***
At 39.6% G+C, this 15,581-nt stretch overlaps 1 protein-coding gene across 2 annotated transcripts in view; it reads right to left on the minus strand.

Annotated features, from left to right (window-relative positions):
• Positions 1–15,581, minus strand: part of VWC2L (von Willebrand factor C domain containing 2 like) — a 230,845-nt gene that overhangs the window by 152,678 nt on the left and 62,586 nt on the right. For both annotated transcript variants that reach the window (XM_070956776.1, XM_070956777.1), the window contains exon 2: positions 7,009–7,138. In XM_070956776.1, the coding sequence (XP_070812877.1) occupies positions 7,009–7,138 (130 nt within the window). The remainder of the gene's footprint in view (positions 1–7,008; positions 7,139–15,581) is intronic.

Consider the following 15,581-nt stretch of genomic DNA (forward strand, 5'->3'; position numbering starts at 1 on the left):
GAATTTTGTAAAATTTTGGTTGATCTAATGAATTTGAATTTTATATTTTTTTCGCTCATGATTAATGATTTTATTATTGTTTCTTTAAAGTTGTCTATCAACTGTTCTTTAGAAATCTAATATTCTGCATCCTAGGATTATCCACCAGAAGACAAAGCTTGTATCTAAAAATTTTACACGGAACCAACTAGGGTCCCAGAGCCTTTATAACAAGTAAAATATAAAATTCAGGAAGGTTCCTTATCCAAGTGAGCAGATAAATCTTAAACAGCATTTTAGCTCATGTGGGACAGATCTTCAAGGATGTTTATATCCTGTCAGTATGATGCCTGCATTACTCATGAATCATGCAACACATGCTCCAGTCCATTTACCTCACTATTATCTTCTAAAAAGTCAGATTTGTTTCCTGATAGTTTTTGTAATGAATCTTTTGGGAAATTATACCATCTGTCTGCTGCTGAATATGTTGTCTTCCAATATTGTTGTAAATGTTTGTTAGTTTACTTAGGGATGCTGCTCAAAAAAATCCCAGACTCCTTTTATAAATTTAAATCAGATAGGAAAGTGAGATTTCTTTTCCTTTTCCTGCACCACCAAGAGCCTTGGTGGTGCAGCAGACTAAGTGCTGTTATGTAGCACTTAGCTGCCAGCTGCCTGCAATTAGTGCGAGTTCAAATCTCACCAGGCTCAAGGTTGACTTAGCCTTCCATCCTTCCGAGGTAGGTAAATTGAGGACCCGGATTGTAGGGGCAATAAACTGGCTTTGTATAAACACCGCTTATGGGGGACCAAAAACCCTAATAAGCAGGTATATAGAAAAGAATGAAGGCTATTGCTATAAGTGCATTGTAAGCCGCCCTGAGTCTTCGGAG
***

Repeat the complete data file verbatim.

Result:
At 39.6% G+C, this 15,581-nt stretch overlaps 1 protein-coding gene across 2 annotated transcripts in view; it reads right to left on the minus strand.

Annotated features, from left to right (window-relative positions):
• Positions 1–15,581, minus strand: part of VWC2L (von Willebrand factor C domain containing 2 like) — a 230,845-nt gene that overhangs the window by 152,678 nt on the left and 62,586 nt on the right. For both annotated transcript variants that reach the window (XM_070956776.1, XM_070956777.1), the window contains exon 2: positions 7,009–7,138. In XM_070956776.1, the coding sequence (XP_070812877.1) occupies positions 7,009–7,138 (130 nt within the window). The remainder of the gene's footprint in view (positions 1–7,008; positions 7,139–15,581) is intronic.

Consider the following 15,581-nt stretch of genomic DNA (forward strand, 5'->3'; position numbering starts at 1 on the left):
GAATTTTGTAAAATTTTGGTTGATCTAATGAATTTGAATTTTATATTTTTTTCGCTCATGATTAATGATTTTATTATTGTTTCTTTAAAGTTGTCTATCAACTGTTCTTTAGAAATCTAATATTCTGCATCCTAGGATTATCCACCAGAAGACAAAGCTTGTATCTAAAAATTTTACACGGAACCAACTAGGGTCCCAGAGCCTTTATAACAAGTAAAATATAAAATTCAGGAAGGTTCCTTATCCAAGTGAGCAGATAAATCTTAAACAGCATTTTAGCTCATGTGGGACAGATCTTCAAGGATGTTTATATCCTGTCAGTATGATGCCTGCATTACTCATGAATCATGCAACACATGCTCCAGTCCATTTACCTCACTATTATCTTCTAAAAAGTCAGATTTGTTTCCTGATAGTTTTTGTAATGAATCTTTTGGGAAATTATACCATCTGTCTGCTGCTGAATATGTTGTCTTCCAATATTGTTGTAAATGTTTGTTAGTTTACTTAGGGATGCTGCTCAAAAAAATCCCAGACTCCTTTTATAAATTTAAATCAGATAGGAAAGTGAGATTTCTTTTCCTTTTCCTGCACCACCAAGAGCCTTGGTGGTGCAGCAGACTAAGTGCTGTTATGTAGCACTTAGCTGCCAGCTGCCTGCAATTAGTGCGAGTTCAAATCTCACCAGGCTCAAGGTTGACTTAGCCTTCCATCCTTCCGAGGTAGGTAAATTGAGGACCCGGATTGTAGGGGCAATAAACTGGCTTTGTATAAACACCGCTTATGGGGGACCAAAAACCCTAATAAGCAGGTATATAGAAAAGAATGAAGGCTATTGCTATAAGTGCATTGTAAGCCGCCCTGAGTCTTCGGAG